Moreover, this film can be interpreted as a metaphorical exploration of the challenges Muslims face in a globalized world marked by dominant Western values. Sabzian’s decision to adopt the persona of a celebrated filmmaker reflects the dilemmas some Muslims grapple with—whether to adopt Western norms for societal acceptance. However, Sabzian’s eventual revelation is emblematic of the precarious nature of such identity compromises. The blend of reality and fiction in Kiarostami’s narrative accentuates the tension between genuine selfhood and constructed facades, resonating with the Muslim endeavor to balance age-old traditions with modern influences. Consequently, Close-Up emerges as a profound contemplation for Muslims, emphasizing the significance of genuine self-expression, the perils of yielding to external pressures, and the pivotal need to harmonize intrinsic Islamic values with the encroaching tides of modernity.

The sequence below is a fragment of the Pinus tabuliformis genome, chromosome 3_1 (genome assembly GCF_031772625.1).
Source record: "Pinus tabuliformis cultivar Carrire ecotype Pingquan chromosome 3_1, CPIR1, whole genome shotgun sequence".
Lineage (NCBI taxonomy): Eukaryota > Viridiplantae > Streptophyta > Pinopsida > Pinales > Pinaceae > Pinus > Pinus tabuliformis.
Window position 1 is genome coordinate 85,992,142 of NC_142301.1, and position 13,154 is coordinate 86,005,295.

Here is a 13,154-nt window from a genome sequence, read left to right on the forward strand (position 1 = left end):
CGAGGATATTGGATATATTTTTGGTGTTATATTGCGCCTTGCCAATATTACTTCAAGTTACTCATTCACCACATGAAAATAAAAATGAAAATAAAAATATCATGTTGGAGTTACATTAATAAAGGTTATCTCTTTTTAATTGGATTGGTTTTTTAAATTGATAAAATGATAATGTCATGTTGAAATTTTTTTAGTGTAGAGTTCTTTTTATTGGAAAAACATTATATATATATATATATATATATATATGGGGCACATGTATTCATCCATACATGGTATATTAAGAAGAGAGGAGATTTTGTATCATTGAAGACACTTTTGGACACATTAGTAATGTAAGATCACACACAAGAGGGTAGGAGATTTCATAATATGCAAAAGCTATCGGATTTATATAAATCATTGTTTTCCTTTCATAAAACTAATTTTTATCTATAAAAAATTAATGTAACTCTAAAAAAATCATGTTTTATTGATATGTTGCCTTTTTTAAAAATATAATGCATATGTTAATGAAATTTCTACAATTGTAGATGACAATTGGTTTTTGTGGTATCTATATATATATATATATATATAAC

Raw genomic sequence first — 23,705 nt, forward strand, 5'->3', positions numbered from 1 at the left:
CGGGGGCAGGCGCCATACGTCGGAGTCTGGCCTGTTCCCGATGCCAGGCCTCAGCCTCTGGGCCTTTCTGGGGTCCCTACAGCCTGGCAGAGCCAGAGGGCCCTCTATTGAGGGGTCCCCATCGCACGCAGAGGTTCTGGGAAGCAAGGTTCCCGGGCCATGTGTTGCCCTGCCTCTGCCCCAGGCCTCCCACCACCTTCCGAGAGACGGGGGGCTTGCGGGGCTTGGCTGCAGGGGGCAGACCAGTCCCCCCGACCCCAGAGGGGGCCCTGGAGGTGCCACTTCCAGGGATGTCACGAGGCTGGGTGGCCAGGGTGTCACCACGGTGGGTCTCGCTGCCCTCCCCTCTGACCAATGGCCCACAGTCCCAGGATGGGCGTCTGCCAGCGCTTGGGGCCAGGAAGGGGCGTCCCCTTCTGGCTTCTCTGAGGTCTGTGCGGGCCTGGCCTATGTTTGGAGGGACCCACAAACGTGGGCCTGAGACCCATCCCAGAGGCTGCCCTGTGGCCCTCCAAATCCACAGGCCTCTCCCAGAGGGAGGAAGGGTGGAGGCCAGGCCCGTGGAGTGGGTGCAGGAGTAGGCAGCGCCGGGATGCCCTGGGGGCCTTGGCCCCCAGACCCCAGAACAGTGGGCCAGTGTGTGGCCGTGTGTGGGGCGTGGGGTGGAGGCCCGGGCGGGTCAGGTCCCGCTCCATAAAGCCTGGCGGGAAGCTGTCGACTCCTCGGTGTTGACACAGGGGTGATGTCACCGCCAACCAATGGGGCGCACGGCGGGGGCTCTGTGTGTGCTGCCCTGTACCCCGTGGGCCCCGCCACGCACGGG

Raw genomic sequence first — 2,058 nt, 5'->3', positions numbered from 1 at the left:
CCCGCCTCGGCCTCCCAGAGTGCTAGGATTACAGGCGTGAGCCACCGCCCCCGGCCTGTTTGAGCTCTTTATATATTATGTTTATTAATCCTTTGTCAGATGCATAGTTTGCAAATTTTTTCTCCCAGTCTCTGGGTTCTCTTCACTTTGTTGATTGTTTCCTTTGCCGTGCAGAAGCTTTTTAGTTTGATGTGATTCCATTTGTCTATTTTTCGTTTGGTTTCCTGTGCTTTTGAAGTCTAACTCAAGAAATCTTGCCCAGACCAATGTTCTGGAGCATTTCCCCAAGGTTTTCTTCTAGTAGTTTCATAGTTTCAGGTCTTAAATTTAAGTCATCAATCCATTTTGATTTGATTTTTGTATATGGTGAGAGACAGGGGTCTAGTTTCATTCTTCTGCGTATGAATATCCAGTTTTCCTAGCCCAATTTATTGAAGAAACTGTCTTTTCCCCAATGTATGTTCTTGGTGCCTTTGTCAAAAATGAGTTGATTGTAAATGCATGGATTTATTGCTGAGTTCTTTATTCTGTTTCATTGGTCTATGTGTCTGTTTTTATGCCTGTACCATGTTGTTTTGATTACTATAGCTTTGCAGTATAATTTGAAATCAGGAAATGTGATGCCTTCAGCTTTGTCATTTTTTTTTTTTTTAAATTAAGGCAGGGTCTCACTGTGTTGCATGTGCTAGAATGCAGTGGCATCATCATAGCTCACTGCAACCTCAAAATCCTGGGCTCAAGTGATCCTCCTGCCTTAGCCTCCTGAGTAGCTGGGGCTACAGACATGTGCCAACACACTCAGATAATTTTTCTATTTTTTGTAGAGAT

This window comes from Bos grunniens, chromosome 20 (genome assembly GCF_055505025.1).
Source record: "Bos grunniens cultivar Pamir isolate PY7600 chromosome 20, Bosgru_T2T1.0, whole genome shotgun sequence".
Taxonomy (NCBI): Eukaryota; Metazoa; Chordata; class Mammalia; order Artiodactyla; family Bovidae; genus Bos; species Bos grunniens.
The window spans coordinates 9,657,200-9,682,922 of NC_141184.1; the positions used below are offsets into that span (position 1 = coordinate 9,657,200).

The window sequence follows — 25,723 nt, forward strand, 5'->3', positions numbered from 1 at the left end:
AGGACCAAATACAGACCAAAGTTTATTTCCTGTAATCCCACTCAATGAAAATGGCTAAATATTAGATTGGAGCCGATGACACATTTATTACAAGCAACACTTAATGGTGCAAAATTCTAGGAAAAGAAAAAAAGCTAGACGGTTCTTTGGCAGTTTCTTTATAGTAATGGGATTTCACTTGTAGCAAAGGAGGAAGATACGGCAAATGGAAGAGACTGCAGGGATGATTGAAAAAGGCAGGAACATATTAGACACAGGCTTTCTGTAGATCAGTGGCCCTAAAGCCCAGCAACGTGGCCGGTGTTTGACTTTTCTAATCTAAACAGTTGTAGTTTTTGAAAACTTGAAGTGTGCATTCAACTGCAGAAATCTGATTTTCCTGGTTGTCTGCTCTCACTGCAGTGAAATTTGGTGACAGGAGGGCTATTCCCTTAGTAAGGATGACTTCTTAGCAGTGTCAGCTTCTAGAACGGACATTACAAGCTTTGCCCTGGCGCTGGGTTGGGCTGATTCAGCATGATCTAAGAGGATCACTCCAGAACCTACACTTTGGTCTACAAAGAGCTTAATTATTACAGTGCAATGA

His characters seem to wander aimlessly but are actually on existential quests. They are not searching for material goals but rather meaning, connection, and virtue amid isolation and uncertainty. In Taste Of Cherry, the protagonist searches for reasons to embrace life; in Close-Up, for human understanding and validation, while in Where Is The Friend’s House?, for a simple yet profound quest to return a friend’s notebook, illustrating a journey of responsibility and moral duty. But can these filmic journeys provide any real-world lessons for Muslims who may feel overwhelmed by the famous question of modernity? While some Muslims view modernity as an unmitigated threat to their traditional lifeways, Kiarostami responds by energetically accepting modern Iran’s sociocultural contradictions. Kiarostami thus provides a model for engaging with what we may call the “modern Muslim condition.”